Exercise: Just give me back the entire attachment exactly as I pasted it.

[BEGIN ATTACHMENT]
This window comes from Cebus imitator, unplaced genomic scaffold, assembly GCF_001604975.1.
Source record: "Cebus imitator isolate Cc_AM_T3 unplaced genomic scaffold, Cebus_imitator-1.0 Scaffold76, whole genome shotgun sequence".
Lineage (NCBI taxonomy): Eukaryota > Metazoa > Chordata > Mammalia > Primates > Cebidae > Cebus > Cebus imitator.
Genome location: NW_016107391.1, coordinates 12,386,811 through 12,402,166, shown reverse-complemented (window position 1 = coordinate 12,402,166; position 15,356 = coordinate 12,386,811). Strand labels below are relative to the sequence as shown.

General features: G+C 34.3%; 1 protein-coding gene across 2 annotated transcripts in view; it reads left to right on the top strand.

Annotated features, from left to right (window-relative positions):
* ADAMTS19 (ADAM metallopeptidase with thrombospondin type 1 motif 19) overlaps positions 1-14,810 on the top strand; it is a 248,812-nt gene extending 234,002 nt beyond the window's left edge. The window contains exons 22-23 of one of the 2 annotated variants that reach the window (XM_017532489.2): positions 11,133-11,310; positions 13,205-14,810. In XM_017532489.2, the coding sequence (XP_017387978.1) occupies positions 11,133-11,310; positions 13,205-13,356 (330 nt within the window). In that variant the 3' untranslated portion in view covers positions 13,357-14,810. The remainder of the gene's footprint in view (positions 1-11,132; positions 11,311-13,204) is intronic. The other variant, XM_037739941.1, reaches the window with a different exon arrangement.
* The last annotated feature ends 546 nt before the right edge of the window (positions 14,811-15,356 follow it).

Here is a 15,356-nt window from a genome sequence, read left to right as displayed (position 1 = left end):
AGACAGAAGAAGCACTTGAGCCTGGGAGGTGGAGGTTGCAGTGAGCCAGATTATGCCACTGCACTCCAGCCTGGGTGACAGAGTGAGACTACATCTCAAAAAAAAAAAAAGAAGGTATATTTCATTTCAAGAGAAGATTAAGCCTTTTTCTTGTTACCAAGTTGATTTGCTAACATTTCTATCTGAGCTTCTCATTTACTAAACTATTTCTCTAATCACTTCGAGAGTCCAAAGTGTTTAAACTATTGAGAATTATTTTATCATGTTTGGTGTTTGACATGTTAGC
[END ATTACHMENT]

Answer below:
This window comes from Cebus imitator, unplaced genomic scaffold, assembly GCF_001604975.1.
Source record: "Cebus imitator isolate Cc_AM_T3 unplaced genomic scaffold, Cebus_imitator-1.0 Scaffold76, whole genome shotgun sequence".
Lineage (NCBI taxonomy): Eukaryota > Metazoa > Chordata > Mammalia > Primates > Cebidae > Cebus > Cebus imitator.
Genome location: NW_016107391.1, coordinates 12,386,811 through 12,402,166, shown reverse-complemented (window position 1 = coordinate 12,402,166; position 15,356 = coordinate 12,386,811). Strand labels below are relative to the sequence as shown.

General features: G+C 34.3%; 1 protein-coding gene across 2 annotated transcripts in view; it reads left to right on the top strand.

Annotated features, from left to right (window-relative positions):
* ADAMTS19 (ADAM metallopeptidase with thrombospondin type 1 motif 19) overlaps positions 1-14,810 on the top strand; it is a 248,812-nt gene extending 234,002 nt beyond the window's left edge. The window contains exons 22-23 of one of the 2 annotated variants that reach the window (XM_017532489.2): positions 11,133-11,310; positions 13,205-14,810. In XM_017532489.2, the coding sequence (XP_017387978.1) occupies positions 11,133-11,310; positions 13,205-13,356 (330 nt within the window). In that variant the 3' untranslated portion in view covers positions 13,357-14,810. The remainder of the gene's footprint in view (positions 1-11,132; positions 11,311-13,204) is intronic. The other variant, XM_037739941.1, reaches the window with a different exon arrangement.
* The last annotated feature ends 546 nt before the right edge of the window (positions 14,811-15,356 follow it).

Here is a 15,356-nt window from a genome sequence, read left to right as displayed (position 1 = left end):
AGACAGAAGAAGCACTTGAGCCTGGGAGGTGGAGGTTGCAGTGAGCCAGATTATGCCACTGCACTCCAGCCTGGGTGACAGAGTGAGACTACATCTCAAAAAAAAAAAAAGAAGGTATATTTCATTTCAAGAGAAGATTAAGCCTTTTTCTTGTTACCAAGTTGATTTGCTAACATTTCTATCTGAGCTTCTCATTTACTAAACTATTTCTCTAATCACTTCGAGAGTCCAAAGTGTTTAAACTATTGAGAATTATTTTATCATGTTTGGTGTTTGACATGTTAGC